This kind of intellectually lazy resistance to change makes me crazy.  When confronted with this kind of thinking, I get angry.  After a particularly bad day someone I respect pulled me aside and said, “…you need to listen more.”  I was taken aback.  Listen more? Why should I listen more?

It took some time to sink in, but I am beginning to understand what he was thinking.  When change comes to an organization, people are fearful or what will happen to them.  I need to listen to those fears and way those concerns.  I need to listen to what is working and what isn’t working.   Change for the sake of change is just as damaging as doing nothing.  Changes must be responsive to the situation you are in rather than a reason for being.

I need to listen more.  The best reformers were people who listened and made others willingly join rather than those badgered.  The truly fervent are the most devoted.  Ther fervent are also alienating and if I want to lead change the last thing I need to be is alienating.  I need to listen to others and alienate them less.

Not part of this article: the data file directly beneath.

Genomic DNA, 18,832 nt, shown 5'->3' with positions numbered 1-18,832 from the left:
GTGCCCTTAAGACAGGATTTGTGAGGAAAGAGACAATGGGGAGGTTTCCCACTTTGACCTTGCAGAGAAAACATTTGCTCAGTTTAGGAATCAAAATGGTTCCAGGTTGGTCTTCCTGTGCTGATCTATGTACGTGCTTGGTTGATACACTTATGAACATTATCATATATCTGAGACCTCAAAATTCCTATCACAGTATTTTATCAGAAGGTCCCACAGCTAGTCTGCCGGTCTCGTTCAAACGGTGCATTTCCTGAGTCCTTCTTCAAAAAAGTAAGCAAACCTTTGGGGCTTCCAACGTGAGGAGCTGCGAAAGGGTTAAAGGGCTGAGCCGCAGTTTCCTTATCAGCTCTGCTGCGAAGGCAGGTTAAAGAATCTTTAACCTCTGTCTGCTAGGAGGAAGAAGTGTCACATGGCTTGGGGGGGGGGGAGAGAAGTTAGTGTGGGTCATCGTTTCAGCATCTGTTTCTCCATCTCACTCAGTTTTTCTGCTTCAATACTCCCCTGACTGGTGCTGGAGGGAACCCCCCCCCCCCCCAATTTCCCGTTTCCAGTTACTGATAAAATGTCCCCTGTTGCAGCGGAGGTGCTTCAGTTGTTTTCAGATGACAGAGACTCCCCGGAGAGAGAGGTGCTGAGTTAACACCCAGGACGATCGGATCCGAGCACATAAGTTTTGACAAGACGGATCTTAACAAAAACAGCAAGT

I get angry and discouraged many times as a coach and scrum master.  Change is a difficult process.  Leadership is lonely.  The good news is that leadership and change done properly can improve the lives of others.  The struggle is worth it.  Resistance to change can be defeated and the most powerful tool is listening.  I should give it a try.

Until next time.

Monday, November 14, 2016

Reflecting on Why a Scrum Master is a Commander.

The aftermath of the U.S. Election has rubbed a lot of nerves raw.  I did not expect these results.  Between bouts of sleeplessness and eating comfort food, I did a lot of reflection.  I thought about what I stood for and what it means to the others around me.  I am scrum master and a servant leader.  I have spent the last twenty six years of my life attempting to reach this point.  During my dark night of the soul, I recalled the words of Former Secretary of State Collin Powell who said, “Command is Lonely.”  This week on my blog, I want to talk about how a scrum master is often in command.

The scrum guide is ambiguous about the authority of a scrum master.  It is very clear about the responsibilities and expectations of the role.  The agile community has filled in some of the blanks with talks about a scrum master being a servant leader.  I have written about this myself.